If the translation is by Tagore, which is quite probable, it is in the public domain in USA because it was published before 1923, and in India, because Tagore died more than 60 years ago. Regards, Yann (talk) 12:07, 26 June 2009 (UTC)
Bill of Rights Discussion
I agree. If we wish to talk about how the amendments were introduced, we would include all 12. The actual Bill of Rights, however, is only the first ten Amendments.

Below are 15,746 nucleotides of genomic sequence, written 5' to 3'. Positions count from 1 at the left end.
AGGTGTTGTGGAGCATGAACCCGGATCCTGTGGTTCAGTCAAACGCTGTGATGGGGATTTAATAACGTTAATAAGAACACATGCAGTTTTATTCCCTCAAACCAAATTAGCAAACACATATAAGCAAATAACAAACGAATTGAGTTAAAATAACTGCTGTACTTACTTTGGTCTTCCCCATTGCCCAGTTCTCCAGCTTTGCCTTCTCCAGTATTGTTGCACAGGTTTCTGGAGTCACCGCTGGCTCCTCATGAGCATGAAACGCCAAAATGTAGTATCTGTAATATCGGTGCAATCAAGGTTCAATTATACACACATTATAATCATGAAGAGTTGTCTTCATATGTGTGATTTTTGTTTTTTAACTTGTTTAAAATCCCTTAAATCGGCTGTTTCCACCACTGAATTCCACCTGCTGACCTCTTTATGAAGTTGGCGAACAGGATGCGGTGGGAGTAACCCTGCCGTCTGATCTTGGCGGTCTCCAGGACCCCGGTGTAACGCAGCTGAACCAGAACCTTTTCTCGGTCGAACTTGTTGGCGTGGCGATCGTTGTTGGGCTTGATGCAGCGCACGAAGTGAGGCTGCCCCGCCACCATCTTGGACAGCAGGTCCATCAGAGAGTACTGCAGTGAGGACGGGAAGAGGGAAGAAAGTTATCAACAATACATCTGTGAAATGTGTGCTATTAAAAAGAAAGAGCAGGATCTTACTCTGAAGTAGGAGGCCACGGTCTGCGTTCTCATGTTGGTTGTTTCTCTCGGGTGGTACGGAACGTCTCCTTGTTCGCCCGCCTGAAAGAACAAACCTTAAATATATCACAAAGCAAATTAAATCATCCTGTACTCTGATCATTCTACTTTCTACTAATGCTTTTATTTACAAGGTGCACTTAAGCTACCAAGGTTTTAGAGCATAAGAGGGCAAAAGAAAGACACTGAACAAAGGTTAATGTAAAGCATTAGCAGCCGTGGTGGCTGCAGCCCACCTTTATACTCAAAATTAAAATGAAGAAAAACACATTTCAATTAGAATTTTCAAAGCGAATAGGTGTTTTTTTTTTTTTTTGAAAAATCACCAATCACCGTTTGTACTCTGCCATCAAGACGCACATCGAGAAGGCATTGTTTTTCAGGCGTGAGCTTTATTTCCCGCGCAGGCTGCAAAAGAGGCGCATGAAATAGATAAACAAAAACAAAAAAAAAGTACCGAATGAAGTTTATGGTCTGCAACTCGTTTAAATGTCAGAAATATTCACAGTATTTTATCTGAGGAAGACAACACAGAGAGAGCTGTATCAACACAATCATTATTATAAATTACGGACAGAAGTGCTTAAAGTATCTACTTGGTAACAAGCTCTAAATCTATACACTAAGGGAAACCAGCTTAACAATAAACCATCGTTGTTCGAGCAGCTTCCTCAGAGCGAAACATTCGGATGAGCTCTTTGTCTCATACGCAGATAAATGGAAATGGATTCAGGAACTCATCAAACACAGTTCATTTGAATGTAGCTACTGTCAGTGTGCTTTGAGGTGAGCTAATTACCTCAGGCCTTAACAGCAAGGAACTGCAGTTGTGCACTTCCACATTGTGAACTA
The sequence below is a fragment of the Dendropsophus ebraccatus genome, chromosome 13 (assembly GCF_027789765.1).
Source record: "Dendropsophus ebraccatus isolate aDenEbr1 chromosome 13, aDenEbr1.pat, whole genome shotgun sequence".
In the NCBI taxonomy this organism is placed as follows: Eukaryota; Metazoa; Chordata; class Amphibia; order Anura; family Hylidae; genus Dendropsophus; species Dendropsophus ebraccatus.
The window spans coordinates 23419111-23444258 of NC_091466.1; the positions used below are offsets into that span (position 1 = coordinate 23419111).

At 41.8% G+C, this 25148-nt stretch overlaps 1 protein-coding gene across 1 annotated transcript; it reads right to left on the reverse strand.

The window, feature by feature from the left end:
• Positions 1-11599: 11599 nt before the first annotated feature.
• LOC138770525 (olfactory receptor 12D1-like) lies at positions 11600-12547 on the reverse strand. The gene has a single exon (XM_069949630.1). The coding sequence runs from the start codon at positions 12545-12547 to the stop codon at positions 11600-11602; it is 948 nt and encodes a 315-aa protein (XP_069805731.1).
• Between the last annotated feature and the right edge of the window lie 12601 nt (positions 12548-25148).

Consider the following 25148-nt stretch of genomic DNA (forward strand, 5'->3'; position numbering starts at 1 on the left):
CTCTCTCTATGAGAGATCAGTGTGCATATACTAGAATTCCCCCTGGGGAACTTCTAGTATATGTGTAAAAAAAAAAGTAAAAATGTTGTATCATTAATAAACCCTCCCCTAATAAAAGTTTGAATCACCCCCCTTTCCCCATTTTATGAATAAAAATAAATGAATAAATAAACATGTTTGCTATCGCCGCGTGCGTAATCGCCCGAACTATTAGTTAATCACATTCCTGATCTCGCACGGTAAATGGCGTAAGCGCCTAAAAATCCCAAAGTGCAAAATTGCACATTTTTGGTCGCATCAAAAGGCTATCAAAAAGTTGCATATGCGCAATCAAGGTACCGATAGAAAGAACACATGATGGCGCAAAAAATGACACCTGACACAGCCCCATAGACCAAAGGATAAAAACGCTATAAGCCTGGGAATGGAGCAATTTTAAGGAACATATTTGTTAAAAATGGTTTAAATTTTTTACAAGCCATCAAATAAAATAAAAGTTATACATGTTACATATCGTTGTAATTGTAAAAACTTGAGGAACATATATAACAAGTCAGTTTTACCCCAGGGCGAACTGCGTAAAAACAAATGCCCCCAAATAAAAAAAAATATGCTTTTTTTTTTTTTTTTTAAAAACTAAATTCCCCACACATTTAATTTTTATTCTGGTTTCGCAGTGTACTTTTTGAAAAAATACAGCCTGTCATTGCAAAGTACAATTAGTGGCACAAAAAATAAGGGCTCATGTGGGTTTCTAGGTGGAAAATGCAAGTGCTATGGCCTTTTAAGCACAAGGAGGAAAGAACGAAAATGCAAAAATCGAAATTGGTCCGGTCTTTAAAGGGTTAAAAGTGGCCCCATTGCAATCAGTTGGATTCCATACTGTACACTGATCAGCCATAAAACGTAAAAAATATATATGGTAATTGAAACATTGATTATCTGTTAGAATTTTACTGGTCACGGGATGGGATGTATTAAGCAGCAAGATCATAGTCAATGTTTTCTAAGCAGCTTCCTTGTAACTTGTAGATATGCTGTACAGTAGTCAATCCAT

The ACTUAL Bill of Rights to the Constitution of the United States is the document proffered to the states for Ratification. The fact that the first two articles (Article the First and Article the Second) were either never ratified, or were ratified late in the game (1992 Article the Second became the 27th Amendment), does not matter for purposes of inclusion to the encyclopedic scholarly article on the document known as The Bill of Rights. That Bill of Rights has its own preamble that explains why the articles were included. There are very many legitimate sources (the Federalist Papers and the Anti Federalist responses are but two examples of legitimate secondary sources of veracity for this). In addition Madison, Jefferson, and Hamilton themselves along with the likes of Patrick Henry among others helped describe these additional twelve articles in numerous treatise on the subject. Omitting Articles because they were not ratified by the states is as good a way as I know to mislead the reader who comes to see the text that his forebears wrote. Would you change the text of Milton or of Shelley or of Byron? Then when presenting an whole document or one that purports to be whole one must present the ENTIRE document. Warts and all. 22.214.171.124 21:36, 10 November 2016 (UTC)